by Mike Resnick (for Foundation’s Friends)
What kind of man was Isaac?
Let me tell you a story that took place in 1987.
I was in Westchester County, New York, to toastmaster a convention known as Lunacon. I got there a day early, and walked to the train station, where I planned to take a train to Manhattan, do a little shopping, meet my friend Barry Malzberg for a late lunch, and get a ride back with him.
Problem was, there were dozens of trains to choose from, and no one had given me a schedule. A little old lady—she must have been in her seventies—took pity on me, asked me where I was going, and since it turned out we were both waiting for the same train, she offered to ride with me and let me know where to get off.
We got to talking during the train ride, and I mentioned the reason I was in town, and she replied that she didn’t know much about science fiction, but she had always wanted to meet the world-famous Isaac Asimov. And, without even knowing for a fact that he would be there, I told her that if she showed up on Saturday night, I’d be happy to introduce her.
I got off at my stop, went about my business, and thought no more of it—until 7:15 Saturday night, when the little old lady entered the hotel, walked up to me, and told me that she really only half-believed that this stranger she met on the train actually knew the celebrated Dr. Asimov, but since she only lived a mile away she thought she’d wander over and hope for the best.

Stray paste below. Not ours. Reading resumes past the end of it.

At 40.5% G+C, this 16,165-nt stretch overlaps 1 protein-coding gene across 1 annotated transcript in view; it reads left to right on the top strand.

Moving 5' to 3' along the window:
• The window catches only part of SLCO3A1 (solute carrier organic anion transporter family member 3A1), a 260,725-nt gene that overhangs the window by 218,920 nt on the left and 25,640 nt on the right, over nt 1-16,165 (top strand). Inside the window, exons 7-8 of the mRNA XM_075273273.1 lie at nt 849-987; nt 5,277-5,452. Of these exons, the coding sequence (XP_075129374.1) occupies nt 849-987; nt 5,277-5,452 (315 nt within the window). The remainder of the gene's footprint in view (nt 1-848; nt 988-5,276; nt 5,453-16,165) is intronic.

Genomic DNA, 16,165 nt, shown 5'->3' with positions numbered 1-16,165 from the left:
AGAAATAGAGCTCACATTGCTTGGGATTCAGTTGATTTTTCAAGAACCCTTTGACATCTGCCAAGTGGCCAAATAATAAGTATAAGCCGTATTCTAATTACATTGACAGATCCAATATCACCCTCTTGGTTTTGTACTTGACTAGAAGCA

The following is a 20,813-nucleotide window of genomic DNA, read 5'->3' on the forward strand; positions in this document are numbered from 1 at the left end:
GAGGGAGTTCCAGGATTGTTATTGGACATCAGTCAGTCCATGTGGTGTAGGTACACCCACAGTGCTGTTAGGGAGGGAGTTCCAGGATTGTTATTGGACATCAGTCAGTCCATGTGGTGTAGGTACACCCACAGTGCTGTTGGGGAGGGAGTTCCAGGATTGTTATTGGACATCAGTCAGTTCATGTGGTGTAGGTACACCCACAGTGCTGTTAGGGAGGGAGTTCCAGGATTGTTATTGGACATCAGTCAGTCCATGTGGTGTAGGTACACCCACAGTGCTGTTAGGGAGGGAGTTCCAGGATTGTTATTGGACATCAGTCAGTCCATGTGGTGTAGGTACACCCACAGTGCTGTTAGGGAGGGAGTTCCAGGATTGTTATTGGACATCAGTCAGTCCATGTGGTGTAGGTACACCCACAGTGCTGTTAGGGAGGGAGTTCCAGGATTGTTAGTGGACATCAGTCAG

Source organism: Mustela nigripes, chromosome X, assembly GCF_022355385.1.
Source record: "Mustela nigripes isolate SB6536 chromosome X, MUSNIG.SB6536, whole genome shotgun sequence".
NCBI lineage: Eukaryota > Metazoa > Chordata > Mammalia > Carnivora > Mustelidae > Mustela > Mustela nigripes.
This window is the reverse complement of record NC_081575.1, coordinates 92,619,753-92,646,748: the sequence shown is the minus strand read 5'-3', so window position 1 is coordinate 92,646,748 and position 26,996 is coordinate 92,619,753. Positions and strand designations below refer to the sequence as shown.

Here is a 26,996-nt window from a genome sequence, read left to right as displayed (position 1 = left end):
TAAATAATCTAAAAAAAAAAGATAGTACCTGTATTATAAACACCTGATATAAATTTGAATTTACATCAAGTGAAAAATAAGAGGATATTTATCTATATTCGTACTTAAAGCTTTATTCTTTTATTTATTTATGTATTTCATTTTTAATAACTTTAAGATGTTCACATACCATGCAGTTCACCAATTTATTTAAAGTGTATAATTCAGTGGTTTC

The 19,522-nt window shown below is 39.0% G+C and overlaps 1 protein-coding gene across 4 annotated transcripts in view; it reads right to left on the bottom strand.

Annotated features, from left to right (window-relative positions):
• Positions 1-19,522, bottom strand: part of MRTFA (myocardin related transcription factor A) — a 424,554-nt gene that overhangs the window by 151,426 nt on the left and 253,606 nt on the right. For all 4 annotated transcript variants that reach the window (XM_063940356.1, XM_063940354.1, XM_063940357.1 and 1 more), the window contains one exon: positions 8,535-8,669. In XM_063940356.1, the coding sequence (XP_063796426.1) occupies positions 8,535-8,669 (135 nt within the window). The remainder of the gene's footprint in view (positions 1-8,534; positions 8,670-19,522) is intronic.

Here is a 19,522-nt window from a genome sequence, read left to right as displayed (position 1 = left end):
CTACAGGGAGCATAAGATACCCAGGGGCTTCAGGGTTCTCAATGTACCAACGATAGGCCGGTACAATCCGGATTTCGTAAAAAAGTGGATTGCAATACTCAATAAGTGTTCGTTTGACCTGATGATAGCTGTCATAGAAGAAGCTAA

As it happened, Isaac had come to Lunacon. In fact, he was sitting about 40 feet from me, flirting with some luscious and admiring young ladies, when I approached him to make the introduction. I figured he’d give her a quip and an autograph and then go back to pinching voluptuous bottoms, as was his wont . . . but instead, when he found out that this withered old lady had walked a mile through the snow to meet him, he made his excuses to the young ladies and spent the next hour charming my guest, even insisting she sit with him during the Jack Chalker Roast that I had been imported to emcee. You could tell by her face that he had more than made her evening; hell, the way he charmed her, he made her whole decade.
When she excused herself for a moment to call home and tell them she was staying for the roast, I walked up, thanked him, and told him that as a token of my gratitude I wouldn’t insult him from the podium that night. He looked truly hurt, and insisted that not insulting him in front of all his friends would be the greatest insult of all.
And that’s my fondest memory of the most approachable world-famous man it’s been my pleasure to know.